Wednesday, May 19, 2010

Dying to "the elemental spirits of the world"

The more we try, the more we fail. The more rules there are, the more opportunity arises to break them. God's covenant with us is not based on rules and regulations, but on his grace poured out to us through the life, death, and resurrection of Jesus Christ. Thus, Paul writes to the church in Colossae, "See to it that no no one takes you captive by philosophy and empty deceit, according to human tradition, according to the elemental spirits of the world, and not according to Christ" (Colossians 2.8). In the original Greek, "the elemental spirits [ or "elementary principles"] of the world" is a military term for a strict, orderly code of conduct. Paul is not discounting the need for rules and regulations in establishing boundaries and parameters, but he is saying that such codes of conduct are, in and of themselves, void of any spiritual power. Human beings are incapable of saving themselves by following rules because human beings are incapable of following rules.

The law served its purpose in revealing to human beings that they are fallen creatures who cannot, by their own effort and strength, live a life that is pleasing to God. The only way the requirements of the law could be fulfilled was for God, the Author of the law, to become man and submit to the law's righteous requirements on man's behalf. The way to reconciliation with God, therefore, is through Christ and Christ alone. To die with him "to the elemental spirits of the world" is to surrender our will to his and to let go of any and every claim to righteousness based on our own effort.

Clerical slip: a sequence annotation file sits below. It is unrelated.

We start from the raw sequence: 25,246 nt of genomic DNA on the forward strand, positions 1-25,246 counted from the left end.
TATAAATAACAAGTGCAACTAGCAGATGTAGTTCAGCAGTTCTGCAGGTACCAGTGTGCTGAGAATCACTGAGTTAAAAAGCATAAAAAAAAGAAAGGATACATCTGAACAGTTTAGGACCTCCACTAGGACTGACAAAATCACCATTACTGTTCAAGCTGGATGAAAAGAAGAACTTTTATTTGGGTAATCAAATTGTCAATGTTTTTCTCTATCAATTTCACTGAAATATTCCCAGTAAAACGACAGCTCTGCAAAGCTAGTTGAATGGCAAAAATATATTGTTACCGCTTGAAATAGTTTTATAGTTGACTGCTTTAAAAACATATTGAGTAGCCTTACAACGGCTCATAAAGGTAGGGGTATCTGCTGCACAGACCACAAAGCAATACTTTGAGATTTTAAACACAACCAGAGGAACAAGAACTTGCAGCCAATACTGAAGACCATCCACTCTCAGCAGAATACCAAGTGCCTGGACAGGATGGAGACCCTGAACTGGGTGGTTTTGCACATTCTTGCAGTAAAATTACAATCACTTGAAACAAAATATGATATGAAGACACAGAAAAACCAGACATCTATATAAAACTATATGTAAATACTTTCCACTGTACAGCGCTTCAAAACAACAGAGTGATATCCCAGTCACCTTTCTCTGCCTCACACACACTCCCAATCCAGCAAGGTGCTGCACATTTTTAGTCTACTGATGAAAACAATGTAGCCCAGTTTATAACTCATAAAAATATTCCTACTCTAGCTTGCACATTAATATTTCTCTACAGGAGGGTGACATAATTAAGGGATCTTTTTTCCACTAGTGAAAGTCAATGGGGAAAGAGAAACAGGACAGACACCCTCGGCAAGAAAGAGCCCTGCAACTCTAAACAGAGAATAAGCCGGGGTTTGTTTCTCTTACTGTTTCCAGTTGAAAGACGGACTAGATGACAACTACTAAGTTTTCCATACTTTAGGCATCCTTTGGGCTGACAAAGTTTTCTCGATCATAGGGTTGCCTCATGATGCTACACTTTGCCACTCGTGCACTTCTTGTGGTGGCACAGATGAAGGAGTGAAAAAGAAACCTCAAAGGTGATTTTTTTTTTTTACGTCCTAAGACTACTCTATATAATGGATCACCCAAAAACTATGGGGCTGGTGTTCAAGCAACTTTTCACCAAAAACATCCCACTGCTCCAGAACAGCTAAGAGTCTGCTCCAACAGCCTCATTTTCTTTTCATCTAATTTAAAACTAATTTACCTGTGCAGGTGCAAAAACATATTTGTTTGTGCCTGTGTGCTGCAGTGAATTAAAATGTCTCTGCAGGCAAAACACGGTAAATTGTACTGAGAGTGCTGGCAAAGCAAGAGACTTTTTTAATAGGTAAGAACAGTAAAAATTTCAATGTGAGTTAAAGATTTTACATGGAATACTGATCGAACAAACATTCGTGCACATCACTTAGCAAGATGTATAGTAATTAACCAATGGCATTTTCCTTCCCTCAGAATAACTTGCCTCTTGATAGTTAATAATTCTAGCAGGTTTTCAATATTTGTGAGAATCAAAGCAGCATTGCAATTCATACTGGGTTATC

Legalism leads to judgmentalism, and Paul warns the Colossians to discount those who claim to be superior in their faith and, through their overindulgences, have become severed from "the Head, from whom the whole body, nourished and knit together through its joints and ligaments, grows with a growth that is from God" (Colossians 2.19).

All who have died with Christ "to the elemental spirits of the world" are one body and share one faith. Being vitally connected to "the Head," they grow together toward the perfection that God desires for them; to be like Christ in every facet of their lives and to be transformed into his perfect image and likeness. Such growth into Christ requires mutual accountability and nurture. Arrogance and spiritual superiority are obstacles which are to be avoided on the journey to perfect holiness.